Blogging | reading when there is no music

Rushing to get ready this morning, I realised I’ve again lost my headphones. The horror… Honestly. Goes without saying that I’m most probably getting older and my synapses are getting a whole lot weaker. So no headphones equals no music.

But! 

I have a solution.

Books… Comics… Knowledge. 

   


I was quite facscinated by the references or the recent movies based on comic books, so I thought I’d investigate and spice up my interests by reading the source material. Definitely have a much better appreciation for comics now. As a kid I could not fuss about it. Possibly the reason why I’m terrible at drawing. Leave that to my dad and brother shall we. 

Never too late, and now I’m set to read and possibly build a collection of the comic book culture. It’s the inner geek in me. 

So far year one… AMAZING. Walking dead #1 is next! 

Ttyl readers! 
 

The painful what-if that haunts ‘Ghostbuster’ Ernie Hudson

trevorjsantos:

Wow, that racial tension is awful. And to be rewritten out and replaced after saying yes to the character you wanted. But life as it seems always comes with lessons and therefore it’s really about understanding the situation and growing with it, accepting it. The past is the past and while of course we always want to rewrite our journeys, it be best to let go and not allow the past to haunt you. Regardless, he still is considered the fourth ghostbusters anyways :)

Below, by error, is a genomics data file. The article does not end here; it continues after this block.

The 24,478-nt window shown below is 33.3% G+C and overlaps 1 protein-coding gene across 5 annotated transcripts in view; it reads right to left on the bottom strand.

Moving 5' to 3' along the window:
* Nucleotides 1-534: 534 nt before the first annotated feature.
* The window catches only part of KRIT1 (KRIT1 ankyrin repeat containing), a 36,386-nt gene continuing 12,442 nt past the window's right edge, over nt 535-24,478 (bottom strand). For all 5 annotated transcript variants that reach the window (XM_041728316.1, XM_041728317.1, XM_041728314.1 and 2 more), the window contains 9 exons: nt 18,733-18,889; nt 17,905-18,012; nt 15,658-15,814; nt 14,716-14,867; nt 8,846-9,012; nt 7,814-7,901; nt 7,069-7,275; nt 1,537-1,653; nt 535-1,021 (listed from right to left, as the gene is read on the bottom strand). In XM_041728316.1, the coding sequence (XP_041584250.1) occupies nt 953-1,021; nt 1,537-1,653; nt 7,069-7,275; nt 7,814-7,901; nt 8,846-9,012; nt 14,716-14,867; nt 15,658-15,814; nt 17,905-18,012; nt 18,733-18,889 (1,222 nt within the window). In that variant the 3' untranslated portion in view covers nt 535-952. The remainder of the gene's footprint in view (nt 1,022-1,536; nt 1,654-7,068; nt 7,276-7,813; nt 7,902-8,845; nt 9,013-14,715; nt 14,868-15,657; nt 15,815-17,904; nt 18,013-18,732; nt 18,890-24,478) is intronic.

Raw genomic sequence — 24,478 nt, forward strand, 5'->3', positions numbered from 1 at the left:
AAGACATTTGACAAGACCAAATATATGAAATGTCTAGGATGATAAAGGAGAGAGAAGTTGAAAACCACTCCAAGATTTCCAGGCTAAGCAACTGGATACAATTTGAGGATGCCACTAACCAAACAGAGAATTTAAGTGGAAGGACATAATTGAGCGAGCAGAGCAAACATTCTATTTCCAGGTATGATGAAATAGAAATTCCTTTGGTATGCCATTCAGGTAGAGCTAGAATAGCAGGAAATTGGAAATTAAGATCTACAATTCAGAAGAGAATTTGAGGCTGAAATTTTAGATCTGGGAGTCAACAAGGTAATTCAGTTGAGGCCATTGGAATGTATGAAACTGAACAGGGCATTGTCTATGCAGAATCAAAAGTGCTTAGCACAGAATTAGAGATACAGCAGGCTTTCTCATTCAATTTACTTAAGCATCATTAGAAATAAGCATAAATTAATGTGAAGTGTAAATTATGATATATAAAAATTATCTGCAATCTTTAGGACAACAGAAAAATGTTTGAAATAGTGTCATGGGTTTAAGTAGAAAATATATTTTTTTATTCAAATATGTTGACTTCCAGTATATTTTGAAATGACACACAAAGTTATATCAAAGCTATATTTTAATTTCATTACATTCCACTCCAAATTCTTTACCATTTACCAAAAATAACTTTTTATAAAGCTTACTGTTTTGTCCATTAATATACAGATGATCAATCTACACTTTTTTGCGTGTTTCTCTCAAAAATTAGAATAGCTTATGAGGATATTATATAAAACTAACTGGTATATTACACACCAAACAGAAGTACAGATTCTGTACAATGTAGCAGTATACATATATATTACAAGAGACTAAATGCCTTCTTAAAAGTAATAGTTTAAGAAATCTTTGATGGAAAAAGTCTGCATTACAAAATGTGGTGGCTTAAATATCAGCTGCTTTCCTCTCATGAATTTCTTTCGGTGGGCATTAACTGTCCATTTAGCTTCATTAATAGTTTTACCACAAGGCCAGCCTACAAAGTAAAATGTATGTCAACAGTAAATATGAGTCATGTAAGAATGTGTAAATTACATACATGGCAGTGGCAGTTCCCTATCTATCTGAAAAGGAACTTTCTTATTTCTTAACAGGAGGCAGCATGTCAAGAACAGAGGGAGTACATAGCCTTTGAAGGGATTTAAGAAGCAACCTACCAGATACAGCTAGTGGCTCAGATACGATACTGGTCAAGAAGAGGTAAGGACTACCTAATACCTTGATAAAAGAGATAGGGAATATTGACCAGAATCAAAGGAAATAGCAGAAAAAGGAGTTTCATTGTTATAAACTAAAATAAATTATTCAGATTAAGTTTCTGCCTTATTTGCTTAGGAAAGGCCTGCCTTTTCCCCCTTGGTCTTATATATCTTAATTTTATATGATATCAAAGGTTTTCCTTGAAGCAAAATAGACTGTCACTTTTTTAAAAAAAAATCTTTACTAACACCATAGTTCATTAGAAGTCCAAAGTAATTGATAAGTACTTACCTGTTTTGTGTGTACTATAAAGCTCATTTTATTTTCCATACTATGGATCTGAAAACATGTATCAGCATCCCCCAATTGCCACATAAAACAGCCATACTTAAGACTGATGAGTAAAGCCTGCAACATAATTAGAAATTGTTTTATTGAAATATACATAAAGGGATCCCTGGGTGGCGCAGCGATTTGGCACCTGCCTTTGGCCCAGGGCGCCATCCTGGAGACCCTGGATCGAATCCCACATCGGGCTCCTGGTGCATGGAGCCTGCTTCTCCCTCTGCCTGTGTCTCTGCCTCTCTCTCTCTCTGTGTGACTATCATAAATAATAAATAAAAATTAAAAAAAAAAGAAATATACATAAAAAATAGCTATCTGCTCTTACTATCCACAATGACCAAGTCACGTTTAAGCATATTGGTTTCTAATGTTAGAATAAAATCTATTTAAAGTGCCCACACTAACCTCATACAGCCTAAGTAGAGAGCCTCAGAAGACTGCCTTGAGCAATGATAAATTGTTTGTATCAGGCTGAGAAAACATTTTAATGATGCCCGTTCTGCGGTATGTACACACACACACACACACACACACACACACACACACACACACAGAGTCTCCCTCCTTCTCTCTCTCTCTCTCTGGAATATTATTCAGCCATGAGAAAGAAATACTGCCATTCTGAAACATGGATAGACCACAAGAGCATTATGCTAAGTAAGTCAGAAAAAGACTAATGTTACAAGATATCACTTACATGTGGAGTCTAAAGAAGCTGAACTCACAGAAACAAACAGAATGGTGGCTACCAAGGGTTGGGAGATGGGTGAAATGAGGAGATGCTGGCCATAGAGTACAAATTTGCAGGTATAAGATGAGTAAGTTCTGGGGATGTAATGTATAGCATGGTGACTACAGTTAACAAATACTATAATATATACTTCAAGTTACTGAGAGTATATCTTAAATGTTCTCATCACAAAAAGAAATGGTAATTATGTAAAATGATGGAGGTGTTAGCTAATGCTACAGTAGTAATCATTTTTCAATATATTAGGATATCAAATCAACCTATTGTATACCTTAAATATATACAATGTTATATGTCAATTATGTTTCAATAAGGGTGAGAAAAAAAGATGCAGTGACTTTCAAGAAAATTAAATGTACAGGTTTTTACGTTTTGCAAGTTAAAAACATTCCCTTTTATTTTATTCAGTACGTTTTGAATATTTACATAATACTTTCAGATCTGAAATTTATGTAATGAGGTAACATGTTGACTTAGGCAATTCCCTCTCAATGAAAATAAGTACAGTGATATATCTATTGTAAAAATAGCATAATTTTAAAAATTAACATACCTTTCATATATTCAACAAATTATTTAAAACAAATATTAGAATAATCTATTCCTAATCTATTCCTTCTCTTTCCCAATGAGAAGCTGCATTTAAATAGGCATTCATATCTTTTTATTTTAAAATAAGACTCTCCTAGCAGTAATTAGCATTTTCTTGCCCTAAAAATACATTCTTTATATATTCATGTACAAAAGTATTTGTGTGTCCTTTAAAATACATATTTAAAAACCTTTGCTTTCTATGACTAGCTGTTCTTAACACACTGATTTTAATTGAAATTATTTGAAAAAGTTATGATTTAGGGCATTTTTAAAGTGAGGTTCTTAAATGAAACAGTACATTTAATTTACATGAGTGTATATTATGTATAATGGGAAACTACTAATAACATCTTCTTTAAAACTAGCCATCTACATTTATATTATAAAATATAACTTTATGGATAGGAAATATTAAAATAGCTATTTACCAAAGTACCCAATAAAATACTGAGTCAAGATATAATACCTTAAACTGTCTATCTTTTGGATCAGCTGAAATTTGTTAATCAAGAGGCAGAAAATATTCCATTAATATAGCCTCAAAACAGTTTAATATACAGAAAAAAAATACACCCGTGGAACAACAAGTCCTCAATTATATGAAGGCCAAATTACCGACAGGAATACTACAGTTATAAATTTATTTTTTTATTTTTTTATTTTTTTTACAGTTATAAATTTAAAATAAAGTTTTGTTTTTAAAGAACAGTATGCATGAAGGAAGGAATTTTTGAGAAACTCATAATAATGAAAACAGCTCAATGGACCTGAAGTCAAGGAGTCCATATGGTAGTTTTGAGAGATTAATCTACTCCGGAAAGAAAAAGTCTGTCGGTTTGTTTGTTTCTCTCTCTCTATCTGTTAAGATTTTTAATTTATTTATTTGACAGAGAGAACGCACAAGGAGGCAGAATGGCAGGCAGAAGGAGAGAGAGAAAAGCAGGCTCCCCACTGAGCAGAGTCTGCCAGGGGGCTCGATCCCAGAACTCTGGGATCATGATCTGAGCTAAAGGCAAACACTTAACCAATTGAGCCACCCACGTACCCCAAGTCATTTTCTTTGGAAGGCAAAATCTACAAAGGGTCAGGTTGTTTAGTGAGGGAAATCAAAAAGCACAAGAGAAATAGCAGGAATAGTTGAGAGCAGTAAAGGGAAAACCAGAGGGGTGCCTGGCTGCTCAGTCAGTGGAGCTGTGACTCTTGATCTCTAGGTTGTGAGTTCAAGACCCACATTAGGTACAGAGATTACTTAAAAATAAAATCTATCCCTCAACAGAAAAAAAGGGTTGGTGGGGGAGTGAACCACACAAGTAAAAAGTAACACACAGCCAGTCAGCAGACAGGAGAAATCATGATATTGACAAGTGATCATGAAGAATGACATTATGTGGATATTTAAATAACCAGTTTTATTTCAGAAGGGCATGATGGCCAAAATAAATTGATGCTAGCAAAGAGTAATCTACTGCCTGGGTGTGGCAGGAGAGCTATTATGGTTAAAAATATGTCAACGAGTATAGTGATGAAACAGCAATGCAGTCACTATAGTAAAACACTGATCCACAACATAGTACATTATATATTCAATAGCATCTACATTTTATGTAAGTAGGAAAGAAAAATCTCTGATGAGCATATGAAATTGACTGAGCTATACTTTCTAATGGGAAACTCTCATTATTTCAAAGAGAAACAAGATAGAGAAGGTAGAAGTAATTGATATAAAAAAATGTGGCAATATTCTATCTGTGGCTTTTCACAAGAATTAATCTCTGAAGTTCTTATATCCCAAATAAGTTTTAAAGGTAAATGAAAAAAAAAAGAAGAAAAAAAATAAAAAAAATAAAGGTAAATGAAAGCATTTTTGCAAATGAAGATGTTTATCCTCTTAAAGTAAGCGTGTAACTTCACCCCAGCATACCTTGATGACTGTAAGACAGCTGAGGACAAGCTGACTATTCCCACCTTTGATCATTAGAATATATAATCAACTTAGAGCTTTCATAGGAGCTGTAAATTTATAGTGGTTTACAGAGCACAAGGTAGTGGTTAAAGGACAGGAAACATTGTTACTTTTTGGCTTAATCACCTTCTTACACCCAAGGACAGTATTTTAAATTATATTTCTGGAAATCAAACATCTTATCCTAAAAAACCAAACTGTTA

Originally posted on Inside Movies:

[ew_image url=”http://img2.timeinc.net/ew/i/2014/11/04/Ernie-Hudson.jpg” credit=”RUVEN AFANADOR for EW” align=”left”]

Ghostbusters has been an undeniable highlight in Ernie Hudson’s long, varied, and still-rolling career. But the experience of playing Winston Zeddemore—the fourth Ghostbuster, for lack of a better title—is also riddled with complicated emotions. Co-starring in one of the greatest comedies in movie history gave Hudson cinematic immortality—but it also lingers in his mind as a painful what-if.

On the film’s 30th anniversary, the 68-year-old actor writes about his bittersweet relationship with a beloved franchise.

I look back on Ghostbusters in a very fun way, but it’s got so many mixed feelings and emotions attached to it. When I originally got the script, the character of Winston was amazing and I thought it would be career-changing. The character came in right at the very beginning of the movie and had an elaborate background: he was an Air Force major something, a demolitions guy…

View original 955 more words